London, Aug. 6: An Indian baggage handler at London’s Heathrow airport — nicknamed “Thiefrow” by some — was today given an exemplary 19-year jail sentence for being the “key inside man” in a plot to smuggle 9 kg of cocaine into the UK from South America.
The sentence will serve as a warning to the large numbers of Indians employed in positions of trust at Heathrow, which is in the vicinity of Southall and Ealing, two heavily Asian areas of London.
The vast majority of the Indian employees at Heathrow, who serve in all positions ranging from senior immigration and customs officials to baggage and cleaning staff, are impeccably honest.
However, from time to time, people like Kamaljit Bassi, who give in to the temptation of making easy money, show up.
Sentencing Bassi at Guildford Crown Court, Judge Peter Testar told him: “What you did was extremely serious because you were prepared to commit the most appalling breach of trust.”
Bassi, 40, who wore a jacket and shirt and spectacles, showed no emotion as the sentence was handed down.
After a three-month trial, he was found guilty on two counts of conspiracy to import controlled drugs into the UK.
Two others were in the gang with Bassi. His co-defendants, Junior Royes, 39, of Kensal Green, west London, and Brian Emile, 49, of Greenford, west London, were both jailed for 17 years after being convicted of one count of conspiracy to import controlled drugs.
The judge told the three that a civilised society must do everything possible to stamp out the trade in Class A drugs.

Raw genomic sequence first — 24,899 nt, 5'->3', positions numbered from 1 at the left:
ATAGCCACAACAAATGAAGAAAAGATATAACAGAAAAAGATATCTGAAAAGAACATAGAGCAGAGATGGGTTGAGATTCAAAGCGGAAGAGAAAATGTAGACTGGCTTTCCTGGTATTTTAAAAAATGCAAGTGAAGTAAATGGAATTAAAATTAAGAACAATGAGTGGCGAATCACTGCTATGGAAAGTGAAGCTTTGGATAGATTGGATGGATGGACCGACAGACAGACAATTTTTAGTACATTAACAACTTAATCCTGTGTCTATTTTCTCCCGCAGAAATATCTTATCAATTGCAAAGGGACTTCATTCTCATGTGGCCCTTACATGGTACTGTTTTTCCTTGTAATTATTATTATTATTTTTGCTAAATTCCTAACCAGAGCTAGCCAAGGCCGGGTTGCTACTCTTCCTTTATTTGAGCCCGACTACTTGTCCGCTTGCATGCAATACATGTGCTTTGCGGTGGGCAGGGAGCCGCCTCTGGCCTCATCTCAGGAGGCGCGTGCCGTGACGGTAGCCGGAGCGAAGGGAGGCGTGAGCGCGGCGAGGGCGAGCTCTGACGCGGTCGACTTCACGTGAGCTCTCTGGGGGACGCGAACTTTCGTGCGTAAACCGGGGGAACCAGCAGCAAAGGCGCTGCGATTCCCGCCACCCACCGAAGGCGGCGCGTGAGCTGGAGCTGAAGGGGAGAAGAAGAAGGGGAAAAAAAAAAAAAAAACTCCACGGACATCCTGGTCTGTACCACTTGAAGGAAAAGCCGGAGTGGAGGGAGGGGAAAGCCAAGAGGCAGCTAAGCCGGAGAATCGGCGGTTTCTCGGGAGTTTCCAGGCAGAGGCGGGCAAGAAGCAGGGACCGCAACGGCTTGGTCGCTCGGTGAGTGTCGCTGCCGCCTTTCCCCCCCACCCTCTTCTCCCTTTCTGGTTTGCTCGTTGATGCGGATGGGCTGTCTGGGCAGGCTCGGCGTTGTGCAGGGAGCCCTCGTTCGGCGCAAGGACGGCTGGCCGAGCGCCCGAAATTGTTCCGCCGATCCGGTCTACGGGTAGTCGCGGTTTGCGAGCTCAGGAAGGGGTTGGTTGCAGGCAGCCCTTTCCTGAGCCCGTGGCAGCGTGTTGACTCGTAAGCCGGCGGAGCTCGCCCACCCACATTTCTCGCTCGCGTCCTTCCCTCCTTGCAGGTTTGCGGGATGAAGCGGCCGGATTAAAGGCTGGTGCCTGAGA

“Each of you three made the deliberate decision to make a profit for himself out of this obscene traffic and now you must pay the price,” he said.
Earlier in the week, Carlton Joseph, 54, of Harringay, north London, and Rachelle Chapman, a 19-year-old childminder from Balham, south London, were cleared of one count of conspiracy to import controlled drugs each. The pair was arrested on February 16 last year after he had flown in from Brazil and she from Guyana.
But it turned out that the pair was innocent passengers who had unwittingly carried the cocaine in their baggage.
Cocaine disguised as chocolate bars was inserted into Chapman’s case while gift-wrapped packages containing drugs had been placed in Joseph’s baggage.
But in an elaborate customs operation involving officers from Britain, Brazil, Barbados and Spain, the illegal substances were swapped for dummy drugs before the bags reached the UK.
The parcels found in Joseph’s bag contained 6.2 kg of cocaine at 98 per cent purity, with a street value of £414,565. A mixture of powdered cocaine and crack worth £229,744 was recovered from Chapman’s bag, with the crack being hidden inside Cadbury’s Whole Nut bars and the powder hidden in coffee and other items.
Bassi fell for the trap. Unaware of the switch, he prised the items out of the bags before they reached the baggage carousel at Heathrow and hid them in a locker until his shift ended.
Bassi was arrested later that day when customs officers sprang a surprise visit at a McDonald’s car park in north London where he had agreed to meet Royes to hand over the supposed drugs.
He later admitted that he had taken the items out but said he thought he was taking part in a £1 million diamond smuggling scheme which could have netted him half the proceeds.